• (b) how, instead, dependability specified a priori can imply the “best possible” SA






Ubiquitous systems: components travel around willing to communicate with only their own knowledge

  • Ubiquitous systems: components travel around willing to communicate with only their own knowledge

  • Exploit the process: discover-learn-mediate-communicate

  • No global SA assumed

  • The SA in terms of components and connectors results from the completion of the process

  • and dependability … ? It is built in the composition e.g. embedded in the connectors (ref. Synthesis, de Lemos08).









Challenge 3

  • Challenge 3

    • the automated synthesis of CONNECTors according to the interaction behaviors of networked systems seeking to communicate.
    • Main Objectives:
  • to devise automated and compositional approaches to the run-time synthesis of connectors that serve as mediators of the networked applications’ interaction at both application- and middleware-layer

    • synthesis of application-layer conversation protocols
    • synthesis of middleware-layer protocols
    • model-driven synthesis tools


To support the automated construction of application-layer connector models

  • To support the automated construction of application-layer connector models

    • 1: identifying the conditions on the networked applications interaction and composition that enable run-time connector synthesis
      • SA and connector patterns
    • 2: the synthesis process is seen as a behavioral model unification process
      • ontologies
      • modeling notations
      • unifying know and unknown information
  • The challenge

    • compositionality and evolution






Developing protocol translators

  • Developing protocol translators

    • to make heterogeneous middleware interoperate
    • w.r.t. required non-functional properties
  • The challenges

    • interoperability of both data transfer protocols and interaction schemes
    • ensuring, at run-time, end-to-end properties
      • availability, reliability, security, timeliness


Ubiquitous computing vision

  • Ubiquitous computing vision

  • Interoperability: concerns the observable/visible behavior of the applications at interface level

  • Possible solution: automated mediators

  • Mediator concept has been introduced

    • to integrate heterogeneous data sources
    • as design pattern
    • in semantic web and web services
  • Automated mediation still remains a challenge



In modern networked systems many heterogeneity dimensions arise and need to be mediated

  • In modern networked systems many heterogeneity dimensions arise and need to be mediated

    • mediation of data structures
      • data level mediators
      • ontologies
    • mediation of functionalities
      • functional mediators
      • logic-based formalism
    • mediation of business logics
      • application-layer protocol mediators
      • process algebras, finite state machines, LTSs
    • mediation of message exchange protocols
      • middleware-layer protocol mediators
      • composition of basic mediation patterns


  • To devise automated and compositional approaches to the run-time synthesis of CONNECTors that serve as mediators of the networked applications’ interaction at both application- and middleware-layer

    • Synthesis of application-layer conversation protocols


Preliminary theory of mediators between mismatching protocols at the application level

  • Preliminary theory of mediators between mismatching protocols at the application level

  • Theory of mediators (at the application level)

    • Definition and formalization of protocol matching and mapping relationships over application-level protocols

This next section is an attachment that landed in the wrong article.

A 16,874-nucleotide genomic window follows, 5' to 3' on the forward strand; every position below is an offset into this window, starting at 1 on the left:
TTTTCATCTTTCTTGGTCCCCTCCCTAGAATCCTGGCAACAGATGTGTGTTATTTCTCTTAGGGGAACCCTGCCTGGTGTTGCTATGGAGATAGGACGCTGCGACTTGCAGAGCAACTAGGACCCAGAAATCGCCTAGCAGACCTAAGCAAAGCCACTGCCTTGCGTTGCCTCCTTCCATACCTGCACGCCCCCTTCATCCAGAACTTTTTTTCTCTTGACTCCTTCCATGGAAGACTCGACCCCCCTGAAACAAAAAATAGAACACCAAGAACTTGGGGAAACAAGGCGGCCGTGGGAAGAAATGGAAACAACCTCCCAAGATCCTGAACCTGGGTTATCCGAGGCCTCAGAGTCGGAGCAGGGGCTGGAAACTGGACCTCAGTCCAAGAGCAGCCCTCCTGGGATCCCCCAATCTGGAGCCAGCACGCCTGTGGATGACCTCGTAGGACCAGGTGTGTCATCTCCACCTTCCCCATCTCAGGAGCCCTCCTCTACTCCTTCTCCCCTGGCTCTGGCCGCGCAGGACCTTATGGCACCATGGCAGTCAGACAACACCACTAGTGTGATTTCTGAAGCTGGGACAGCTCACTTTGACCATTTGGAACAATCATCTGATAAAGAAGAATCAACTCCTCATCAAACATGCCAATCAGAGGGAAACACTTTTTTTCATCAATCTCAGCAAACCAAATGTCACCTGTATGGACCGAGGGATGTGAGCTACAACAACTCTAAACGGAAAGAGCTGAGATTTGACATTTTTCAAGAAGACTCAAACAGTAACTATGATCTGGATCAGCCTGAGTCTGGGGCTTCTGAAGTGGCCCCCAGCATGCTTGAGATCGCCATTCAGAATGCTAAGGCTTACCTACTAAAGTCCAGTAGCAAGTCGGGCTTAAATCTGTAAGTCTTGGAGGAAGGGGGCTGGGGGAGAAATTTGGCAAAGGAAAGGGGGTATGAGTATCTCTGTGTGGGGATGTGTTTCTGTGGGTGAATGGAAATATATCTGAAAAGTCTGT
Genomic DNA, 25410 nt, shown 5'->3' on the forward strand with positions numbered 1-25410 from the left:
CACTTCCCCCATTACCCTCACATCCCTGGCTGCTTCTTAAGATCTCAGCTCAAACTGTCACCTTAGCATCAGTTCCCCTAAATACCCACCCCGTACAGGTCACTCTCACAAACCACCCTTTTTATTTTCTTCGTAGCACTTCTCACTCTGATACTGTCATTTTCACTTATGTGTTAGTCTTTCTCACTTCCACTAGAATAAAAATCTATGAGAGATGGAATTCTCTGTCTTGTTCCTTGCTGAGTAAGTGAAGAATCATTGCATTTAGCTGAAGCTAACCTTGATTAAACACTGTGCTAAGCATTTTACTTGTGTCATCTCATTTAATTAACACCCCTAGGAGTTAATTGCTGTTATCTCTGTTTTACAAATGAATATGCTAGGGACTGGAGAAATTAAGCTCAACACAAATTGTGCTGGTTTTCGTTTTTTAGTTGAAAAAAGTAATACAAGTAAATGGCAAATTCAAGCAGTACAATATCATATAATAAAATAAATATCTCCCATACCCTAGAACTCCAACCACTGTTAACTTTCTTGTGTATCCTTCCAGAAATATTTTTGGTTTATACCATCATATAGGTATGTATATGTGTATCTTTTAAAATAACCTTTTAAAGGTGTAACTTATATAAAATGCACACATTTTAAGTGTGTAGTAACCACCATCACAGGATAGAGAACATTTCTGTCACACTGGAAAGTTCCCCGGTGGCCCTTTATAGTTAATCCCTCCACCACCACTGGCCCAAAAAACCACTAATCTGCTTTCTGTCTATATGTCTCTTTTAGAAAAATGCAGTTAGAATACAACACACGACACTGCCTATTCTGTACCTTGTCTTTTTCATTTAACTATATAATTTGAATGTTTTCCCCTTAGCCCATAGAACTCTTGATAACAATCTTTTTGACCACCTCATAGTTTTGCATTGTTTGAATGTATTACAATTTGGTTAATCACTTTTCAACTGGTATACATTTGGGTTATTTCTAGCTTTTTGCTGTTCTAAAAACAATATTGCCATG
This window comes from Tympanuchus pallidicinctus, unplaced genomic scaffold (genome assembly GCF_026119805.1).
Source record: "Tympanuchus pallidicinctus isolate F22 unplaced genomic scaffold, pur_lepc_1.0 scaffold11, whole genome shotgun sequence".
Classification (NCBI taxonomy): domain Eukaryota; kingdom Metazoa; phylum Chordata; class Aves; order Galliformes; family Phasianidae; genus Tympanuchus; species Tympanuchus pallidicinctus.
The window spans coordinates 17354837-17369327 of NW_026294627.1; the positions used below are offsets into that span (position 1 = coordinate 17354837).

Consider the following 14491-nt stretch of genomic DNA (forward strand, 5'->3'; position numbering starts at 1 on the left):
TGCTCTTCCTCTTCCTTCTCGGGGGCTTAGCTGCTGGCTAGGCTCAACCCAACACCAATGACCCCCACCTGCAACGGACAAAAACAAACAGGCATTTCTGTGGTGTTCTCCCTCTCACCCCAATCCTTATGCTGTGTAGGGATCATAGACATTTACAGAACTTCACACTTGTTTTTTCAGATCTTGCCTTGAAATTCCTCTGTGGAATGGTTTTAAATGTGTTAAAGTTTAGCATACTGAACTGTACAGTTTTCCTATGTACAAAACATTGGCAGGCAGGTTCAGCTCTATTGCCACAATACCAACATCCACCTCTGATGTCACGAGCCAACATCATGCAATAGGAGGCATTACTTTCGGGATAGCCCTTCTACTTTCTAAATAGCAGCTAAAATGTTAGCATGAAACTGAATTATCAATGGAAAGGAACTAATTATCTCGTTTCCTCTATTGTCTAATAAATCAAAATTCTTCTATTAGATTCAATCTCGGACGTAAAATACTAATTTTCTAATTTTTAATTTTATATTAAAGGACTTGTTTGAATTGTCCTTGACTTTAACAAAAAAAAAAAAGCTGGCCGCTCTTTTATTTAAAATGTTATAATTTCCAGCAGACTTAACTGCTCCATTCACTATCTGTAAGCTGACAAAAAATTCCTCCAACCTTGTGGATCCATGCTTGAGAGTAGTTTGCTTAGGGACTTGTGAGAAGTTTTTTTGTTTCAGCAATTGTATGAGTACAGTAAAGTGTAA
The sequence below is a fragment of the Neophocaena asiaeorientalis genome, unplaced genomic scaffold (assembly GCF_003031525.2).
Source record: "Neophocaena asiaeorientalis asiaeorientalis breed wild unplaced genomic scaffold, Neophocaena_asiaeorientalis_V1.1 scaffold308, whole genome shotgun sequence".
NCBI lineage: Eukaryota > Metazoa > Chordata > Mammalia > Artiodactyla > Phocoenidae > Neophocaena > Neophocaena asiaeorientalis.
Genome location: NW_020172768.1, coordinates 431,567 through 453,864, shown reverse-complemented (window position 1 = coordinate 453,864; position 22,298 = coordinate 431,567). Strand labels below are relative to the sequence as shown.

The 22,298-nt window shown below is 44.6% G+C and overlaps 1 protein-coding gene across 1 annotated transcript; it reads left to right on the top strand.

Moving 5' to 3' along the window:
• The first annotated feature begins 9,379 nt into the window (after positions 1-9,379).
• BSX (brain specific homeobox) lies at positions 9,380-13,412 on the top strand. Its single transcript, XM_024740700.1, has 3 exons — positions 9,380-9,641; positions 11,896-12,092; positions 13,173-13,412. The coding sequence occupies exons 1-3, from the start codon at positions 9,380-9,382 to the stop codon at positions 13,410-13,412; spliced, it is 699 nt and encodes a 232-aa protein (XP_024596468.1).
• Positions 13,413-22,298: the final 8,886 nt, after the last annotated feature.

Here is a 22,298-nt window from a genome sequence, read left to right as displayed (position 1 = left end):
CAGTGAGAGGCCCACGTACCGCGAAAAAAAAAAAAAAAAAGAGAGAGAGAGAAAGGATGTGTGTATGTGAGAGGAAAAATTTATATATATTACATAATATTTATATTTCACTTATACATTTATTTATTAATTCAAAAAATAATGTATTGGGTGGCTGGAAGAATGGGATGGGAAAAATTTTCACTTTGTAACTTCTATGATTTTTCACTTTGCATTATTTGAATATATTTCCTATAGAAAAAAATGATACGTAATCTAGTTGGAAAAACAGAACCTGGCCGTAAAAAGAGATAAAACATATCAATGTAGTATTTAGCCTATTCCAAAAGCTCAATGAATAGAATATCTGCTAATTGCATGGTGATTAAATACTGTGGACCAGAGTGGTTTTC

• CONNECTor synthesis algorithm


Modeling notation used to abstract the behavior of the protocols to be bridged

  • Modeling notation used to abstract the behavior of the protocols to be bridged

    • finite state machines
  • Matching relationship between the protocol models

    • necessary (but non-sufficient) conditions for protocol interoperability
      • e.g., “sharing the same intent”
    • data and functional mediations are assumed to be provided
  • Mapping algorithm for the matching protocol models

    • sufficient (and “most permissive”) conditions for protocol interoperability
      • e.g., “talking, at least partly, a common language”
    • a concrete mediator as final output




Assumptions:

  • Assumptions:

  • Two applications with known interaction protocols, i.e. visible behavior

  • Two known ontologies + ontology mapping

  • A specification of what is the purpose of the conversation (initial and final states)

    • Notion of coordination policies
  • Protocol compatibility expressed via equivalence on the coordination policies















  • Extra send mismatch

  • Extra receive mismatch

  • One send - many receive mismatches

  • Many send - one receive mismatch

  • Signature mismatch

  • Ordering mismatch

  • Mismatch coverage: all the 6 + combinations (e.g., mismatch 5 combined with the remaining mismatches)



Basic and complex mismatches, automatic mediation:

  • Basic and complex mismatches, automatic mediation:

    • Web services and semantic Web
      • Solutions are discussed informally and have quite vague definition of adopted mapping
      • Semi-automated approaches
  • Theory to characterize and solve the application interoperability

    • Augmented interfaces
      • Semi-automated (interface mapping)
      • Assume same messages ordering
  • Services interoperability problem

    • Social applications in Web2.0
      • Semi-automated (identification of mismatches and adaptors)


first formalization of mediating connectors in the direction of the on the fly interoperability

  • first formalization of mediating connectors in the direction of the on the fly interoperability

  • The approach partially covers the existing mismatches

  • Assumptions:

    • partial structural similarities
    • data is not considered


Automation

  • Automation

  • Compositionality

  • Model-driven techniques for the synthesis of the mediator actual code

  • Evolution

  • Non-functional characteristics of the protocol behavior

  • Dependability assurances